Quote of the day, from Madame Claire, by Susan Ertz, 1923:
John, her husband, is as negligible as ever. I cannot think what you found in him to dislike, unless you, like Nature, abhor a vacuum.
I had never heard of Susan Ertz (1894 -1985) until I got an AbeBook email commemorating the publication of the first ten Penguin paperbacks in 1936. Madame Claire must have been a popular title, for it was one of those first ten, along with Agatha Christie’s The Mysterious Affair at Styles and Ernest Hemingway’s A Farewell to Arms. So I have now put in requests for some of her other books — no longer in active circulation, they appear to be “in storage” at various libraries throughout the state.
And then there’s Anthony Trollope, who lives on in no small part because the BBC keeps resurrecting him. How else to explain The Small House at Allington? I had been thinking about reading this book, and I am so glad I didn’t get around to it, because I would have had to stomp on it — and I was brought up to treat books with respect. As it was, I listened to a radio production of it on BBC 7 — and that’s four hours of my life I am never going to be able to explain away.
I have always thought Charles Dickens something of a misogynist for crafting the most insipid of heroines (Lucy Manette springs to mind) — that is, until I encountered Trollope’s Lily Dale. Her name should have set off the alarms, but silly me, I was thinking she would be lively, along the lines of, say, Lizzie Greystock in The Eustace Diamonds . . . . BUT NOOOOOO!!!! The idiot girl falls in love with someone named Adolphus (!), who ditches her when he finds out she is to have no marriage settlement from her uncle the Squire. Adolphus marries a titled heiress named Lady Alexandrina (!!) de Courcy, only to find — in a small bit of justice– that there’s more title than money to be had from the alliance. And does our heroine hold her head high and metaphorically kick Adolphus to the curb? Of course not — her name is Lily, and in true Victorian “language of flowers” fashion, she is pure of heart and soul and mind — well, OK, it isn’t clear that she actually has a mind . . . . but nevertheless, she declared she would henceforth consider herself a widow (!!!) and devote the rest of her days to nurturing the memories of her beloved Adolphus.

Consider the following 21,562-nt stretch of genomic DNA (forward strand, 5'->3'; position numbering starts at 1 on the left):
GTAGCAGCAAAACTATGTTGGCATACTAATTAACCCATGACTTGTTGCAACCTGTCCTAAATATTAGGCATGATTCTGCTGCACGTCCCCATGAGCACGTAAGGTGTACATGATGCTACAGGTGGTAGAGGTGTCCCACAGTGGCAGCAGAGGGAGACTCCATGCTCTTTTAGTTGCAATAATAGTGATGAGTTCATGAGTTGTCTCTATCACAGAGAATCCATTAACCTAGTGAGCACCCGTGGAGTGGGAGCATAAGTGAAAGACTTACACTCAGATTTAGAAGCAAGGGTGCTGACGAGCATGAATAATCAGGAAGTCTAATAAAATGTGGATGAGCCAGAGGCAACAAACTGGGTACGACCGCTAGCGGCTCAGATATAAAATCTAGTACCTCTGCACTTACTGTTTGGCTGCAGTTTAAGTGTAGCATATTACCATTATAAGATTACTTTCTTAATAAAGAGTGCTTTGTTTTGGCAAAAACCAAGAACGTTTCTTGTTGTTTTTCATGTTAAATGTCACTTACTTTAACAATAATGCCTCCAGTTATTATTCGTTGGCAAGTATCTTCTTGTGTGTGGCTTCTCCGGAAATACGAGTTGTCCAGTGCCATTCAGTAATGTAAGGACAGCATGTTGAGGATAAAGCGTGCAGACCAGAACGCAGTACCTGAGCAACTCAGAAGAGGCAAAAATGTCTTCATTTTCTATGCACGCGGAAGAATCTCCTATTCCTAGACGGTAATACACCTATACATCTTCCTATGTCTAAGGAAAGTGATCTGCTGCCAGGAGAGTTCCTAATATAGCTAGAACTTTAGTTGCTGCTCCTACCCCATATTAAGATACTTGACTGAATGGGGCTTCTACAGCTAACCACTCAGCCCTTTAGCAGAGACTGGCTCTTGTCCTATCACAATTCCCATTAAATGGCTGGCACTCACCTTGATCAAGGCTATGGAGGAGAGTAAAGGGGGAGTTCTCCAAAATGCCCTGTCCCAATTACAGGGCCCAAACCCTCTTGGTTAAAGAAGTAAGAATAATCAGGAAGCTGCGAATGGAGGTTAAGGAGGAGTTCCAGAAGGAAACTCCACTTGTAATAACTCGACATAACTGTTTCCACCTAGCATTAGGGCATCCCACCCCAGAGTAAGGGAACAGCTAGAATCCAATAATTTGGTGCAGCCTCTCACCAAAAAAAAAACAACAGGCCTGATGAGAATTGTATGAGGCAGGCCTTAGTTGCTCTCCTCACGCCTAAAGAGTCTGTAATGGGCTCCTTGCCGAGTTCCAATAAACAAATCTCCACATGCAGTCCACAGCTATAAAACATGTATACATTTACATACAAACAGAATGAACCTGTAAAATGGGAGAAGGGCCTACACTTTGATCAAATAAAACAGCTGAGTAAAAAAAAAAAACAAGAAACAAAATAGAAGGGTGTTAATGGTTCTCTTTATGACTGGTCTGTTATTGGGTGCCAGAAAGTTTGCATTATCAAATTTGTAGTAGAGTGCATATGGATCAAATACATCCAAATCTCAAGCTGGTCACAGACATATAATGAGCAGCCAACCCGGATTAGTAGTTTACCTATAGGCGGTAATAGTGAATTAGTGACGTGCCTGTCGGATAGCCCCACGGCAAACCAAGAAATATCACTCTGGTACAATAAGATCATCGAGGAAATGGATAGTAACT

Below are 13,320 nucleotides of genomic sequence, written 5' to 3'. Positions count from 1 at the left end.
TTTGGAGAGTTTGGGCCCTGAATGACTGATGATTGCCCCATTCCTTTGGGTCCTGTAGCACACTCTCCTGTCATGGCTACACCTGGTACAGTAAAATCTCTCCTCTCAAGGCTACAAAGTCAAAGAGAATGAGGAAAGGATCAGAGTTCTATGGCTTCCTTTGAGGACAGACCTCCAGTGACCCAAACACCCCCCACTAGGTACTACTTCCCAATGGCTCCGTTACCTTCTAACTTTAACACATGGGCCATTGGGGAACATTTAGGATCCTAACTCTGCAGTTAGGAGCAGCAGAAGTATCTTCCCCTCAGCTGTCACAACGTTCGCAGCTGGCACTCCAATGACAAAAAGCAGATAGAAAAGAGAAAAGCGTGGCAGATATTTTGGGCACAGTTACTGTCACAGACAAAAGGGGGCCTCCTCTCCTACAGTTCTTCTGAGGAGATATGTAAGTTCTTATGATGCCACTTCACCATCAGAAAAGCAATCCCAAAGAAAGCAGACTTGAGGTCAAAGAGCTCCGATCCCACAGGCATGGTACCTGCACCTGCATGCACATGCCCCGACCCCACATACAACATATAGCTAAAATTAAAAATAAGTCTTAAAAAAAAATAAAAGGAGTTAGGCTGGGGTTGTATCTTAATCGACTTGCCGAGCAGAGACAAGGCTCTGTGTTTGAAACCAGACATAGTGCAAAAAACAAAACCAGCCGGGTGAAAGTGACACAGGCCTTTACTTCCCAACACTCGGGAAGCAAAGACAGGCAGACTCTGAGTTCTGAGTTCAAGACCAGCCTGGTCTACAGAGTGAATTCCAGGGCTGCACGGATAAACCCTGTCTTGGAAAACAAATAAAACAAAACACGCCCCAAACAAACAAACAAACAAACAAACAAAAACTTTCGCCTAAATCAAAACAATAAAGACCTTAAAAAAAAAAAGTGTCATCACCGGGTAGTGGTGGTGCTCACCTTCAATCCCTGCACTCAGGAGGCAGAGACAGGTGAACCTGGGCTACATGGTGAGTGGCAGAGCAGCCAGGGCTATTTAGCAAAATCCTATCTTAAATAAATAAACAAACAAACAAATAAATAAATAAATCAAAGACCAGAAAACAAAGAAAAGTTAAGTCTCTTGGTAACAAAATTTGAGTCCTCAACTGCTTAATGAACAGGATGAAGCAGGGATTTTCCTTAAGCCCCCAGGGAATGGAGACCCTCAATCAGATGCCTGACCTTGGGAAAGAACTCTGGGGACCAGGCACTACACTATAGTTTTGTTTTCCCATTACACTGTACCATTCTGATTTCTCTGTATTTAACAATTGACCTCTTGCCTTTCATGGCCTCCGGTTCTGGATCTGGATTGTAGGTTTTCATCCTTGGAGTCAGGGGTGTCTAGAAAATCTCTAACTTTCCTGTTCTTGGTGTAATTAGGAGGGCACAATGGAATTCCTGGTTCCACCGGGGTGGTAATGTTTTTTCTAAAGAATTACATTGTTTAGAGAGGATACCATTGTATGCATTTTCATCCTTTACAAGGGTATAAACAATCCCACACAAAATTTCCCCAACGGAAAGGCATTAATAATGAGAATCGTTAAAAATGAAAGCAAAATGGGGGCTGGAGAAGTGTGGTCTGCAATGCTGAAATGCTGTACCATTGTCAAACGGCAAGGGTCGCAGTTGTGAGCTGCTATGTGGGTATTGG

*Sigh* Nothing like a morbid Victorian heroine to suck the life out of a book.